ASCO Prepares to Launch Big Data Cancer Quality Initiative

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Summary

Avalere published an article this week on ASCO's plan to launch CancerLinQ™.
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On January 21, The American Society of Clinical Oncology (ASCO) announced that it will launch a groundbreaking cancer quality initiative that will harness real-world patient data to advance cancer care.

The initiative centers on the development of CancerLinQ, a health information technology (HIT) platform comprised of electronic health records. The initiative will be led by physicians, and is the first major cancer data initiative centered on improving patient care. The platform is expected to go live in eight oncology practices and large cancer centers later this year, with seven additional large cancer centers in the process of joining.

Ultimately, the database will house millions of electronic health records from multiple sources, and clinicians will have access to an unprecedented amount of real-world patient care data, which will enable them to offer more personalized insights into a patient’s disease. In particular, clinicians will receive instant feedback on patient treatment plans and outcomes through the use of innovative clinical decision-making tools. Access to the database will be free to all ASCO members.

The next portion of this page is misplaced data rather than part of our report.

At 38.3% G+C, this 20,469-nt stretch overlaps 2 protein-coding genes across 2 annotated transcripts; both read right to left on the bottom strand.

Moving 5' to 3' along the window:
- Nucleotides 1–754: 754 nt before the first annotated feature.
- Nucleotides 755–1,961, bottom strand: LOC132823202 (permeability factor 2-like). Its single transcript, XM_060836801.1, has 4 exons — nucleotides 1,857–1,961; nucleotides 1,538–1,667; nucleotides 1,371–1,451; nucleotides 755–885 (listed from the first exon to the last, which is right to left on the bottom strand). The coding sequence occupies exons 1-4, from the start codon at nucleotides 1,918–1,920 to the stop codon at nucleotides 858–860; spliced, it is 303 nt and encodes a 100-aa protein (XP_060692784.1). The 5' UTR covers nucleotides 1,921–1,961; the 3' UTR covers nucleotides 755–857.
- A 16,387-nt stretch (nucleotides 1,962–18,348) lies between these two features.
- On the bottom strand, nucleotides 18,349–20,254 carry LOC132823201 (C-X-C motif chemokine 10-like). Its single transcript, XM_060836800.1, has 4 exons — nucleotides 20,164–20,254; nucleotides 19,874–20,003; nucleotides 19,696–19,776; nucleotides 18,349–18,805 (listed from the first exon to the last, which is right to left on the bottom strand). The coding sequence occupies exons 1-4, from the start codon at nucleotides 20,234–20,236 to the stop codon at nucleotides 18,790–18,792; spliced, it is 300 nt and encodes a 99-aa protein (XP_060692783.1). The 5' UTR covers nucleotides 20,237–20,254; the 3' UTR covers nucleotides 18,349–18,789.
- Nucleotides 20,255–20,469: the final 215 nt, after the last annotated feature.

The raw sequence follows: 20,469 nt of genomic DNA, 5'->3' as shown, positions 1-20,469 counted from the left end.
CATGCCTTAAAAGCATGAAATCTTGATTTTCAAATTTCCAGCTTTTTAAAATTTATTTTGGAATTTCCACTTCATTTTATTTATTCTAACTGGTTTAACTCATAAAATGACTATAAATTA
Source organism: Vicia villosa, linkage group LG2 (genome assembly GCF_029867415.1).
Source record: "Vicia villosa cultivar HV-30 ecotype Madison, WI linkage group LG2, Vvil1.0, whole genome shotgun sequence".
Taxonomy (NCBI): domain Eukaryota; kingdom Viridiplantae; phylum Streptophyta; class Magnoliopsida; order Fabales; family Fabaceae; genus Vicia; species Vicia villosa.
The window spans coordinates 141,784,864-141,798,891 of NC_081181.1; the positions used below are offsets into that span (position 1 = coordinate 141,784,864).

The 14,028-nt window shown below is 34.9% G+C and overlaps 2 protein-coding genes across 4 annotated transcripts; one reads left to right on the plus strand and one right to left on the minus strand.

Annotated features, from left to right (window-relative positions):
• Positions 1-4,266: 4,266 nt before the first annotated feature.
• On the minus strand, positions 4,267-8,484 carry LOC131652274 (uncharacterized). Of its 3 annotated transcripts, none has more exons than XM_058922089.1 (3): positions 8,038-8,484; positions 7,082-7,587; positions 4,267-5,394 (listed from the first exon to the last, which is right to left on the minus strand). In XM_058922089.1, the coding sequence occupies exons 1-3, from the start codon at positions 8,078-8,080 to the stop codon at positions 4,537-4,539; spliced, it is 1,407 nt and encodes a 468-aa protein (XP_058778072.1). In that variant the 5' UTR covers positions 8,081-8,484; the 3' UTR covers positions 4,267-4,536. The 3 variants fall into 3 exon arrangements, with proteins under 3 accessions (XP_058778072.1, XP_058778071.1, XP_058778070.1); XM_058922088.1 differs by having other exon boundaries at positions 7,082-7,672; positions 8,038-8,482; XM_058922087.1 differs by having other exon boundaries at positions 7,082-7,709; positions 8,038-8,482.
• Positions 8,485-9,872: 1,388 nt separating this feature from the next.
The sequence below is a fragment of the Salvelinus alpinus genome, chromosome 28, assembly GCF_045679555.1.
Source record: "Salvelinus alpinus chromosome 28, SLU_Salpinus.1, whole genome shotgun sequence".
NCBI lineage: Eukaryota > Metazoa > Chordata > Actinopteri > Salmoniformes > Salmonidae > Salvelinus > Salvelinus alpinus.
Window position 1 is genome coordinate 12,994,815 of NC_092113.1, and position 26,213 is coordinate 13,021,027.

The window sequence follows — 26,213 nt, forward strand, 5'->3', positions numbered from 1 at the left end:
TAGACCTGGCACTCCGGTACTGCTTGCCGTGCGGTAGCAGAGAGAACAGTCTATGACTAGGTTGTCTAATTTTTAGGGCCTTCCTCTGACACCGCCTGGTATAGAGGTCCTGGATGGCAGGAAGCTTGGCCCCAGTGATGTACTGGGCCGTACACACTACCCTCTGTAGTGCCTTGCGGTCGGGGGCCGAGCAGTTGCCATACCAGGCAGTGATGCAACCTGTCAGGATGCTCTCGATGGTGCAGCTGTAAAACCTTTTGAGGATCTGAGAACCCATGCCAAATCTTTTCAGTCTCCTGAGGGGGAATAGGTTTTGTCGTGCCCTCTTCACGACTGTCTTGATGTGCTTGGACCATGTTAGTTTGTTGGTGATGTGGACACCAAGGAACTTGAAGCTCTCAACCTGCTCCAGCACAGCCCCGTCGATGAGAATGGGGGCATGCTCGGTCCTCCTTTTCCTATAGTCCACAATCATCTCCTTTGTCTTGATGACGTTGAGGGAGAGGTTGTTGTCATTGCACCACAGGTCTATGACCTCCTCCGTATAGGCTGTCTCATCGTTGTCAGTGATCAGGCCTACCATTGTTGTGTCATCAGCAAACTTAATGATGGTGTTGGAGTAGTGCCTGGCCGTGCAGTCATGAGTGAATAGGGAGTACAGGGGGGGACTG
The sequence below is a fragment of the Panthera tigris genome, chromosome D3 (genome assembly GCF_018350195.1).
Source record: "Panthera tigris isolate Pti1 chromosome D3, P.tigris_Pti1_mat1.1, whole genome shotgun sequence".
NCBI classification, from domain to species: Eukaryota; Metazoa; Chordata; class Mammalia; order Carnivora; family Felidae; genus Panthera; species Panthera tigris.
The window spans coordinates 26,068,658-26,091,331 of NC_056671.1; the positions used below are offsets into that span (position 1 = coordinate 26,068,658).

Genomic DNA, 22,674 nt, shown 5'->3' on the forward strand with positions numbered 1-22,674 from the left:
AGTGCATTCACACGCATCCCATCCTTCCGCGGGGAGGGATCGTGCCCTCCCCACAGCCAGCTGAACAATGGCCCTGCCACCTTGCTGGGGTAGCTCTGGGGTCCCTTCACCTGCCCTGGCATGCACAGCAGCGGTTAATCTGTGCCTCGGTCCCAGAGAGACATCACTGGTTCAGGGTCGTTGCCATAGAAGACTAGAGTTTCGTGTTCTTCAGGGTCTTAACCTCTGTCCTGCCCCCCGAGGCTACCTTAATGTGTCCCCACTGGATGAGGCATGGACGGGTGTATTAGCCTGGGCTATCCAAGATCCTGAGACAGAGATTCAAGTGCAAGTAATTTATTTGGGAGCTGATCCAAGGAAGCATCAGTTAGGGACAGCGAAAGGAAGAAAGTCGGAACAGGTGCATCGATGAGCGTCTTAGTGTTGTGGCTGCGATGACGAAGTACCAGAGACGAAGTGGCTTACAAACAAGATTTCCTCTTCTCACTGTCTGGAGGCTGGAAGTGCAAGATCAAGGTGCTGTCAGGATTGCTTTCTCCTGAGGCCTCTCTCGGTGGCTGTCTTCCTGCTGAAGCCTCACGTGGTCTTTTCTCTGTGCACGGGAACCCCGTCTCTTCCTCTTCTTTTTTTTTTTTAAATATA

Avalere’s Take /

    CancerLinQ mirrors ongoing efforts to improve both quality and efficiency in the U.S. healthcare system. The goals of this initiative align with President Obama’s recently announced Precision Medicine Initiative, which aims to increase investment and patient/provider engagement in personalized medicine in the United States.
    As the demand for quality and value continues to increase, high-quality data for use in registries, development of clinical pathways, and research is becoming increasingly important. Standardization and interoperability have long been identified as significant hurdles in the exchange of clinical data. ASCO’s decision to allow clinicians to lead this initiative may jumpstart a new trend for similar data initiatives among health providers. Furthermore, organizations creating patient registries or quality improvement initiatives may adopt similar standards to ASCO’s CancerLinQ, making real-world data exchange more seamless and less complex.

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